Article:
Keep configurations consistent
The most secure organizations have consistent configurations with little deviation between computers of the same role. Most hackers are more persistent than smart. They simply probe and probe, looking for that one hole in thousands of servers that you forgot to fix.
Here, consistency is your friend. Do the same thing, the same way, every time. Make sure the installed software is the same. Don't have 10 ways to connect to the server. If an app or a program is installed, make sure the same version and configuration is installed on every other server of the same class. You want the comparison inspections of your computers to bore the reviewer.
None of this is possible without configuration baselines and rigorous change and configuration control. Admins and users should be taught that nothing gets installed or reconfigured without prior documented approval. But beware frustrating your colleagues with full change committees that meet only once a month. That's corporate paralysis. Find the right mix of control and flexibility, but make sure any change, once ratified, is consistent across computers. And punish those who don't respect consistency.
Remember, we're talking baselines, not comprehensive configurations. In fact, you'll probably get 99 percent of the value out of a dozen or two recommendations. Figure out the settings you really need and forget the rest. But be consistent.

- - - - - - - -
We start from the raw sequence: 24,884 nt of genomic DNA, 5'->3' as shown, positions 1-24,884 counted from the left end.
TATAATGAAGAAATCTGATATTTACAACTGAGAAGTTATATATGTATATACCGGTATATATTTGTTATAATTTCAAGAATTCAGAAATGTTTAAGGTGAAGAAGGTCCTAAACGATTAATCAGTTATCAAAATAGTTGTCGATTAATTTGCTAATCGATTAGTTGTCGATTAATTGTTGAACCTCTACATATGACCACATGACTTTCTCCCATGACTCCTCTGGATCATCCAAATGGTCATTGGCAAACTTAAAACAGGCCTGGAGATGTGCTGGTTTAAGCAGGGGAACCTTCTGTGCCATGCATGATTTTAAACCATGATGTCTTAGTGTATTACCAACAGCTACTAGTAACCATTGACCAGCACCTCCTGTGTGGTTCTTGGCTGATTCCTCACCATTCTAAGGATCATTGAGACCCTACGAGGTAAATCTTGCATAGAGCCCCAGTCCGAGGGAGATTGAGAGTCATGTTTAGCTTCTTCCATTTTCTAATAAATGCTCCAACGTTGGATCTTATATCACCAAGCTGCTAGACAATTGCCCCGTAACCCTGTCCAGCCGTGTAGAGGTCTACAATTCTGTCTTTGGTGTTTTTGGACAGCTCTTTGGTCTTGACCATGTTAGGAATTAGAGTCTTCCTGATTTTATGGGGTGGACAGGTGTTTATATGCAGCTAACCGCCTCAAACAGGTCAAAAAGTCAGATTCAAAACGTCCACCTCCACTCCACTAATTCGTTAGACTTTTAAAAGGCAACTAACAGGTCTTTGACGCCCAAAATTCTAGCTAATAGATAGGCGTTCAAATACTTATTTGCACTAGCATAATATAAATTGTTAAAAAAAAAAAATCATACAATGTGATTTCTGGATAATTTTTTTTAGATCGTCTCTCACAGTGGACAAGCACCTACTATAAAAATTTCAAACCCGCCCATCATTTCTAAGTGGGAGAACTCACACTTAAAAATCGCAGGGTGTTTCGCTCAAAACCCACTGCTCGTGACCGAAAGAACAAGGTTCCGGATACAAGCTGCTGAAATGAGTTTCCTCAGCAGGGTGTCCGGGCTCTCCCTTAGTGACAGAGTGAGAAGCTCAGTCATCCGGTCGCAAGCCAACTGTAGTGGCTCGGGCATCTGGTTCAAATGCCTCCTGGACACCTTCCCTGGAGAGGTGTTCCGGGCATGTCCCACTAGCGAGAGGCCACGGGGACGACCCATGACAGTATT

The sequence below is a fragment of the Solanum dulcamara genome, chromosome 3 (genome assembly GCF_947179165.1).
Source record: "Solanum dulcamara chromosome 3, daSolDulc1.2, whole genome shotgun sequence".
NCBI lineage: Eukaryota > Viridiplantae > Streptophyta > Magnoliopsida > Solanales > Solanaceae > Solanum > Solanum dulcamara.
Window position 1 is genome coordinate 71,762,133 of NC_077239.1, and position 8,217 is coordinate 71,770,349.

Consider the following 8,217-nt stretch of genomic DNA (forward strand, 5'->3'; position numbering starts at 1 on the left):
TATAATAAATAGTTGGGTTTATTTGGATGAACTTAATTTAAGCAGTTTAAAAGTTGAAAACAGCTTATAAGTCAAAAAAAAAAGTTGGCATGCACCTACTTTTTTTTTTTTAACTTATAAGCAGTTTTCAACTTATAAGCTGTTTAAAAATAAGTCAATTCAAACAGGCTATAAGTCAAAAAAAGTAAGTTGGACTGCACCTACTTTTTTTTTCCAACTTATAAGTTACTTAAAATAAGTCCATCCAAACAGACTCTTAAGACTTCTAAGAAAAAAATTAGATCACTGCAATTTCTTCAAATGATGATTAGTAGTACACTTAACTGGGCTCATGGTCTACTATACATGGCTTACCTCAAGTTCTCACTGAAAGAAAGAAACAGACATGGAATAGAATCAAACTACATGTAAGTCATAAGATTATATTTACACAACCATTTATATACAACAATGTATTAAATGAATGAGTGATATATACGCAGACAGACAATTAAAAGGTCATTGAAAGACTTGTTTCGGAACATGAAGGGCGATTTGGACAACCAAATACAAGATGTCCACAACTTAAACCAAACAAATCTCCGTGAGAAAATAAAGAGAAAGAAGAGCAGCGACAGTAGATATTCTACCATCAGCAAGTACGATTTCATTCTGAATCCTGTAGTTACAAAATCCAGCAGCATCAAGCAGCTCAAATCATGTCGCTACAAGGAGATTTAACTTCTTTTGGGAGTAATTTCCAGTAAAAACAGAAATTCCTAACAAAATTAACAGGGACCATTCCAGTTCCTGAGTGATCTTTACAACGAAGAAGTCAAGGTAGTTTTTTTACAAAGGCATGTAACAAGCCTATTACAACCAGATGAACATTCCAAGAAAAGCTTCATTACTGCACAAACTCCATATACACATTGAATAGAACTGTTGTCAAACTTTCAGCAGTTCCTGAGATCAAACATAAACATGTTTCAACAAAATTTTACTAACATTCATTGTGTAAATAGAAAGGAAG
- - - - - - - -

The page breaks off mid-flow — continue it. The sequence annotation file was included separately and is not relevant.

Practice least-privilege access control religiously
"Least privilege" is a security maxim. Yet you'll be hard-pressed to find companies that implement it everywhere they can.
Least privilege involves giving the bare minimum permissions to those who need them to do an essential task. Most security domains and access control lists are full of overly open permissions and very little auditing. The access control lists grow to the point of being meaningless, and no one wants to talk about it because it's become part of the company culture.
Take Active Directory forest trusts. Most companies have them, and they can be set either to selective authentication or full authentication trust. Almost every trust I've audited in the past 10 years (thousands) have been full authentication. And when I recommend selective authentication for all trusts, all I hear back is whining about how hard they are to implement: "But then I have to touch each object and tell the system explicitly who can access it!" Yes, that's the point. That's least privilege.
Access controls, firewalls, trusts -- the most secure companies always deploy least-privilege permissions everywhere. The best have automated processes that ask the resource's owner to reverify permissions and access on a periodic basis. The owner gets an email stating the resource's name and who has what access, then is asked to confirm current settings. If the owner fails to respond to follow-up emails, the resource is deleted or moved elsewhere with its previous permissions and access control lists removed.
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